The aim of the AkzoNobel Chemicals Startup Challenge, launched in conjunction with KPMG, is to identify interesting startups and solutions that have a strategic fit with AkzoNobel’s businesses and develop partnerships with them. The challenge will give the winners the chance to see their ideas become a commercial reality.
By bringing these new technologies and solutions to market, it will also help existing companies improve their environmental management — by reducing water use, making recycling easier and developing safer chemicals, among other things.
The challenge focuses on finding solutions within the following areas:
- Highly reactive chemistry and technology
- Sustainable alternatives to our current technologies
- Bio based sources of ethylene and or ethylene oxides
- Bio based and biodegradable surfactants and thickeners
- Cellulose based alternatives to synthetics
- Revolutionizing plastics recycling
- Wastewater-free chemical sites
KPMG has launched an online challenge platform where participants can submit their solutions and find more detailed information on the challenge.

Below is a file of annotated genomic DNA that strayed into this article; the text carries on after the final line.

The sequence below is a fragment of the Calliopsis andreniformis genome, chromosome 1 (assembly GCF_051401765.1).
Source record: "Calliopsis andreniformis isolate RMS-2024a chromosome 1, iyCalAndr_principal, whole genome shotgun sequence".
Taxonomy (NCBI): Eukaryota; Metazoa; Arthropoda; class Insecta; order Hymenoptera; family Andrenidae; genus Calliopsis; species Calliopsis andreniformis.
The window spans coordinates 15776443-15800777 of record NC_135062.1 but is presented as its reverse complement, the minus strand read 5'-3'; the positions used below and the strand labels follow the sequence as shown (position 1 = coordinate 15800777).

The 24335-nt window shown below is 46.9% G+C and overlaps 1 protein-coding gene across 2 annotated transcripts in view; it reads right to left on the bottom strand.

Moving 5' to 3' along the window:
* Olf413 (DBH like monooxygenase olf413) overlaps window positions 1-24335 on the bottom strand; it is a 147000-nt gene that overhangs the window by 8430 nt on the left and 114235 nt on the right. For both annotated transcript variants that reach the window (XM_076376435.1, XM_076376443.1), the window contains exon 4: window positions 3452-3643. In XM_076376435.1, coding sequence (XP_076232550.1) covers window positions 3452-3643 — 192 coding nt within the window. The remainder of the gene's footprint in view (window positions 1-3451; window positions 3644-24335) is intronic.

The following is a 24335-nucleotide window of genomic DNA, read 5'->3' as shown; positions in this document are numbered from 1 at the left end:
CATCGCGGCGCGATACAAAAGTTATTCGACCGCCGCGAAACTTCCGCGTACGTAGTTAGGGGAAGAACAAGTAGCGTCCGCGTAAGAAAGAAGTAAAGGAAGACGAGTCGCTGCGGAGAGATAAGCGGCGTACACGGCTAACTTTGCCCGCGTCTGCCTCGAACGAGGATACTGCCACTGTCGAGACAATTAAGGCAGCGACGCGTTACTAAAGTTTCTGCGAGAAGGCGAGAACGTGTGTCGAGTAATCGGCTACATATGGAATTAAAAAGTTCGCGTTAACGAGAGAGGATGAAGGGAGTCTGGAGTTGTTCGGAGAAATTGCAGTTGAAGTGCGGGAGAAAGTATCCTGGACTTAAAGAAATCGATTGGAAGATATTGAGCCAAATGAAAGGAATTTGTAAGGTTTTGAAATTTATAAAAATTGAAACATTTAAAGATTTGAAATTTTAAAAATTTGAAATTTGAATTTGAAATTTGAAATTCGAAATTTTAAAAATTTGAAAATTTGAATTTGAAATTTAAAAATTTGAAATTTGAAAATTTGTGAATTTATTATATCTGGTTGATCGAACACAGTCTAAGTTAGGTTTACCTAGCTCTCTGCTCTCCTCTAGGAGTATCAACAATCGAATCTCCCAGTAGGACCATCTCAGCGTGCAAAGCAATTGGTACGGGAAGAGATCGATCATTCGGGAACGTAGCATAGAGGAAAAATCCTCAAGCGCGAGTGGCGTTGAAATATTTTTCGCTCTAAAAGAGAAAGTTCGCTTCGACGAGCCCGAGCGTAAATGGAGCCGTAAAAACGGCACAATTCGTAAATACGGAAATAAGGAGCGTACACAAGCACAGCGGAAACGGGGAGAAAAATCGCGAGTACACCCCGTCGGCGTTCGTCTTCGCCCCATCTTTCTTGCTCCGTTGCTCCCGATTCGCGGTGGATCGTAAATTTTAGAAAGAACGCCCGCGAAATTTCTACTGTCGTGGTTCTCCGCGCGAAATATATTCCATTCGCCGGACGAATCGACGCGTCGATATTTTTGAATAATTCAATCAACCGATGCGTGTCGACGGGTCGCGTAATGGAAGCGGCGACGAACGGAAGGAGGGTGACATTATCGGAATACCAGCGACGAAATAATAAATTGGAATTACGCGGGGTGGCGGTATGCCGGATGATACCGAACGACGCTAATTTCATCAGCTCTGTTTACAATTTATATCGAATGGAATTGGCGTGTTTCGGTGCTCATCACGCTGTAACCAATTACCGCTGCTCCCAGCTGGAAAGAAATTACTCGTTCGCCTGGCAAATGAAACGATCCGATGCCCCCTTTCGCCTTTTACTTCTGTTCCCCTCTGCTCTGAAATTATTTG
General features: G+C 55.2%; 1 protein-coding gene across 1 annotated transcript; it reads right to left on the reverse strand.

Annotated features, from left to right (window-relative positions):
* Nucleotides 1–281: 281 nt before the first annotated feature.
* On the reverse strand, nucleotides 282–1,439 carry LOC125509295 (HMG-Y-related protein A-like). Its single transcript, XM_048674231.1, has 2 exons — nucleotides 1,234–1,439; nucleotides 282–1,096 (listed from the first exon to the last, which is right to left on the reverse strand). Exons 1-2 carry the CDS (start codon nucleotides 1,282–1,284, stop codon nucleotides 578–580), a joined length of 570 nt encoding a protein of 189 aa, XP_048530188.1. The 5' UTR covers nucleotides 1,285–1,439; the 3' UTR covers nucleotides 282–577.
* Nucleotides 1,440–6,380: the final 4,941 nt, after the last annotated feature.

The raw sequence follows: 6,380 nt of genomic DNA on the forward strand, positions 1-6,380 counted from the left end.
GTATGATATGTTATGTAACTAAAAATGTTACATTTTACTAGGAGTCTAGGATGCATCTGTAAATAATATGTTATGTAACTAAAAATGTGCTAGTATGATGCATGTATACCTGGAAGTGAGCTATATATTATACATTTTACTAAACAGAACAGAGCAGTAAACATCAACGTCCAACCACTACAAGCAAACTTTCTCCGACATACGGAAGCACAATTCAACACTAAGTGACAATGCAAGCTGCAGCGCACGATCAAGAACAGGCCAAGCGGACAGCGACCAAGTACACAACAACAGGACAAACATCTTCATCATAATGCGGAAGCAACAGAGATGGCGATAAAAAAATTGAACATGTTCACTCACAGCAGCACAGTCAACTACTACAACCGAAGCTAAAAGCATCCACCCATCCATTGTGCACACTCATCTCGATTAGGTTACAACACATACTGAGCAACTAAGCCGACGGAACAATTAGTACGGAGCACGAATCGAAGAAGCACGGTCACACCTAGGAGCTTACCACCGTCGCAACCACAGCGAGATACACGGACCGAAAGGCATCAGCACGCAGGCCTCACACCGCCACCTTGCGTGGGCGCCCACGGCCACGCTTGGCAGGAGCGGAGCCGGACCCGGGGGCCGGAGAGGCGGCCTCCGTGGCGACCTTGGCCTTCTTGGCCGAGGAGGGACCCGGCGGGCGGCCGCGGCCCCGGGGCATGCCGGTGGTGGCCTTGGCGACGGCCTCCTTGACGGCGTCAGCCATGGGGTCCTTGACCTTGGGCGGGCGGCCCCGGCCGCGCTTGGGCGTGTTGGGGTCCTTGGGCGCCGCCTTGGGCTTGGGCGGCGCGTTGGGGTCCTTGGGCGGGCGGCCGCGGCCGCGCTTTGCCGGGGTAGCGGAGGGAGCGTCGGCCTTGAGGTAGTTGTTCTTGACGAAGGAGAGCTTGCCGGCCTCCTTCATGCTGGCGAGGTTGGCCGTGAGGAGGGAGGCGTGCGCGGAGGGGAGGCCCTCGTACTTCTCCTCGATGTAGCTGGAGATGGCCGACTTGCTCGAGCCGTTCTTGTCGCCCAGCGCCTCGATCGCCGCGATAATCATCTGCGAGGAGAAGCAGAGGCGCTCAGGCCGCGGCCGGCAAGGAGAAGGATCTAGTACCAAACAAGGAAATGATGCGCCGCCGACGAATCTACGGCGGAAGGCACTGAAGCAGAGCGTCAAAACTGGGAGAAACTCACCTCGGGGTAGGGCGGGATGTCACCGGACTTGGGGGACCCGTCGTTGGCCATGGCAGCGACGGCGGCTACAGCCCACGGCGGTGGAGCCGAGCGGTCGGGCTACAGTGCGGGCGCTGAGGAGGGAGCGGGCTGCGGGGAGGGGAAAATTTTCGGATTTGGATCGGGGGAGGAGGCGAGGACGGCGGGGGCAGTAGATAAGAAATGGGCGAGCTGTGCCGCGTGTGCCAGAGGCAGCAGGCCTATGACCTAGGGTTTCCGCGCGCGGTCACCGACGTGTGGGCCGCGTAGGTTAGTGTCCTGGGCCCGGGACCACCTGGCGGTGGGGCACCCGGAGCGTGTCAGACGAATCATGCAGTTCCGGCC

When the challenge closes in March, teams of subject matter experts will work with participants to determine if their submissions are a good fit for AkzoNobel’s business. A jury made up of AkzoNobel business and R&D leaders and others will then select 20 ideas to participate in a three-day event (all expenses covered) at AkzoNobel’s Open Innovation Center in Deventer, the Netherlands, June 1 to 3.
If a new National Academies of Sciences, Engineering, and Medicine report is any indication, there should be no shortage of promising startups that are working to solve real-world chemical challenges.
The report, Using 21st Century Science to Improve Risk-Related Evaluations, find advances in science and technology are giving businesses and other organizations new approaches for assessing the risks posed by chemicals in the environment.